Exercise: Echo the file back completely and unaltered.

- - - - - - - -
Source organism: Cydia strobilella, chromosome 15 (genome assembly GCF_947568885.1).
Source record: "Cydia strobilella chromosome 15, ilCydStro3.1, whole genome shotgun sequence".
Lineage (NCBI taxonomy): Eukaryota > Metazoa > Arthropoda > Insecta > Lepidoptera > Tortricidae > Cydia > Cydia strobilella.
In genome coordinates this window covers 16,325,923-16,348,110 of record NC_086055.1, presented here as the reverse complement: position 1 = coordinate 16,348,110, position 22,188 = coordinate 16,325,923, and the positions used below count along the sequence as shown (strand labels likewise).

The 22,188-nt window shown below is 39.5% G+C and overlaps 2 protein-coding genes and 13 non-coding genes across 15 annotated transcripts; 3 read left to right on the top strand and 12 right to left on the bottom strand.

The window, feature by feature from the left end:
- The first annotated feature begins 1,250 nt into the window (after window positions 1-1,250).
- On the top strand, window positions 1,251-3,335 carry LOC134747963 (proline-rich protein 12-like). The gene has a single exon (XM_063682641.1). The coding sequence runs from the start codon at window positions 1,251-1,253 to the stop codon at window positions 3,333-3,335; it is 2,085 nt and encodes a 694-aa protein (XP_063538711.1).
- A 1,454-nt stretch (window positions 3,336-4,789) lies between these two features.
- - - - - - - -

Source organism: Cydia strobilella, chromosome 15 (genome assembly GCF_947568885.1).
Source record: "Cydia strobilella chromosome 15, ilCydStro3.1, whole genome shotgun sequence".
Lineage (NCBI taxonomy): Eukaryota > Metazoa > Arthropoda > Insecta > Lepidoptera > Tortricidae > Cydia > Cydia strobilella.
In genome coordinates this window covers 16,325,923-16,348,110 of record NC_086055.1, presented here as the reverse complement: position 1 = coordinate 16,348,110, position 22,188 = coordinate 16,325,923, and the positions used below count along the sequence as shown (strand labels likewise).

The 22,188-nt window shown below is 39.5% G+C and overlaps 2 protein-coding genes and 13 non-coding genes across 15 annotated transcripts; 3 read left to right on the top strand and 12 right to left on the bottom strand.

The window, feature by feature from the left end:
- The first annotated feature begins 1,250 nt into the window (after window positions 1-1,250).
- On the top strand, window positions 1,251-3,335 carry LOC134747963 (proline-rich protein 12-like). The gene has a single exon (XM_063682641.1). The coding sequence runs from the start codon at window positions 1,251-1,253 to the stop codon at window positions 3,333-3,335; it is 2,085 nt and encodes a 694-aa protein (XP_063538711.1).
- A 1,454-nt stretch (window positions 3,336-4,789) lies between these two features.